A data-driven approach to the “Everesting” cycling challenge


A data-driven approach to the “Everesting” cycling challenge


Citation HERE.


All keen cyclists might sensibly guess that the “Everesting” challenge involves cycling up a hill repeatedly until an elevation gain equal to Mount Everest’s height is achieved.

Apparently, interest surged during the COVID-19 pandemic and I can anecdotally vouch to seeing several people repeatedly cycling up the relatively smooth and gently inclined tarmac of Box hill. I suspect these cyclists were simply out to complete the challenge rather than to break a world record.

Had they been seeking some kind of record they would have chosen a different hill. Unsurprisingly, the time to complete the challenge depends on fitness, plus the length and gradient of the hill. Other factors come into play too and a serious attempt requires preparation and an understanding of the relationship between the rider’s strengths and the environment.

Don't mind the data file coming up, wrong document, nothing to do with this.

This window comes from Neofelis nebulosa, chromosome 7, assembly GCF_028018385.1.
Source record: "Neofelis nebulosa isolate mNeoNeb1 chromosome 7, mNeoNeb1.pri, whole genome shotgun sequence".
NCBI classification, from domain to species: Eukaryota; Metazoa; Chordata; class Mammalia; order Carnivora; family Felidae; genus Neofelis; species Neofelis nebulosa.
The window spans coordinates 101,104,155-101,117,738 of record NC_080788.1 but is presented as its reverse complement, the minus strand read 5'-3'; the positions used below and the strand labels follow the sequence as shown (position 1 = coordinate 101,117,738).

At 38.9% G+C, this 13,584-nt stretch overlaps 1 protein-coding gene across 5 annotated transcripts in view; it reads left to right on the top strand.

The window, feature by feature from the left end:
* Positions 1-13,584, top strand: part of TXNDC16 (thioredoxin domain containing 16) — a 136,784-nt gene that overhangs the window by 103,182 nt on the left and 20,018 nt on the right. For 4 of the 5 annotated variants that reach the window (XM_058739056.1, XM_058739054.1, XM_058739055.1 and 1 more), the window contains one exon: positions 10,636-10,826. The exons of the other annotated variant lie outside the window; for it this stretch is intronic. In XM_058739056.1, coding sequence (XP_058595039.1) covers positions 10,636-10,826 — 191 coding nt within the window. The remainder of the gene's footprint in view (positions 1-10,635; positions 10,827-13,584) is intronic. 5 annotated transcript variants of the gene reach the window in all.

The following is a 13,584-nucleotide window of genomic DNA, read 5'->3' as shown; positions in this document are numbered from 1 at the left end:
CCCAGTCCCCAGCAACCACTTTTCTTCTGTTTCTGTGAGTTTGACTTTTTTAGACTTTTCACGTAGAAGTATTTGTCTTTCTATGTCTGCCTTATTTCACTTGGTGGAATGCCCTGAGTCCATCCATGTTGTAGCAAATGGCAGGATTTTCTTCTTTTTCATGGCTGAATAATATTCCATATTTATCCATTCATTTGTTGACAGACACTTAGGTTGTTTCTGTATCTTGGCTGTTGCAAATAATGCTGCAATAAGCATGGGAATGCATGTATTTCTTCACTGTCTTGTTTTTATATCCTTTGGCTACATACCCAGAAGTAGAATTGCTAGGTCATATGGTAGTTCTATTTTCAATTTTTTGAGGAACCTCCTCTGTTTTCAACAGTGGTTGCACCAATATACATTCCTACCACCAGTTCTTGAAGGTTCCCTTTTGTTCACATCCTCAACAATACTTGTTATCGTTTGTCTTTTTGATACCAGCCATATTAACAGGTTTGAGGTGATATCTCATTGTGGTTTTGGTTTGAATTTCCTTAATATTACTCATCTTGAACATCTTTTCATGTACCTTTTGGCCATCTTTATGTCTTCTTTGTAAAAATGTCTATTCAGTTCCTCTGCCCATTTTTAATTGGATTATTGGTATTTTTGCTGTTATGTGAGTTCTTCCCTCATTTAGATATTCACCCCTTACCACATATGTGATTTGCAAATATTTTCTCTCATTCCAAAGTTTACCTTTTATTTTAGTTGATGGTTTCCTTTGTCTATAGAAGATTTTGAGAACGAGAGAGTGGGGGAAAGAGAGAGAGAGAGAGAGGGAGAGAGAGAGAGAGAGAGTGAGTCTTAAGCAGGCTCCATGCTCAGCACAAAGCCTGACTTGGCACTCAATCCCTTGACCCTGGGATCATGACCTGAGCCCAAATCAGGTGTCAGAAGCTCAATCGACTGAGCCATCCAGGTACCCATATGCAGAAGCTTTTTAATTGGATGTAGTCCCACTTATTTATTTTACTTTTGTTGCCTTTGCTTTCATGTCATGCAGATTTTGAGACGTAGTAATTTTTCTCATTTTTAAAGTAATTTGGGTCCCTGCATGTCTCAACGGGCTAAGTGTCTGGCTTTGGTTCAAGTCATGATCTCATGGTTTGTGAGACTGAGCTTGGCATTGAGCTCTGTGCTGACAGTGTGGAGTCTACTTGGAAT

A new Study in Nature by Raeymaekers & Seo [Feb 2023], used machine learning algorithms to segment cyclists into groups based on their characteristics and performance.  Here’s what they found


The study found that a cyclist’s power per unit body mass and the tradeoff between gradient and distance are the main factors that determine the time to complete an Everesting challenge, rather than the number of hill repeats. Cyclists with a high power per unit body mass should choose a steep hill to minimize distance and time, while those with lower power should choose a hill with a gradient of less than 10%. The study recommends elite cyclists with a power per unit body mass of 2.5-3.0 watts/kg to select a steep hill and minimize distance and time.

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3 thoughts on “A data-driven approach to the “Everesting” cycling challenge

    1. i looked at that when i quoted it and wondered the same.
      3w/kg obviously isn’t the definition of an elite cyclist
      i think it’s saying that an elite athlete weighing 70kg should target 210watts as their climbing power. (maybe average that, idk)

      i translated “Everesting” to ascents of Box Hill and decided that Ben Nevising might be easier

  1. Ha ha – I “half Everested” (16000’+) on foot at a ski slope a few years ago, when the lifts were open I used those for my descents. That took me 10 hours. I *could* have continued into the night for the remaining 11k’ I suppose but that was my limit that day in training.

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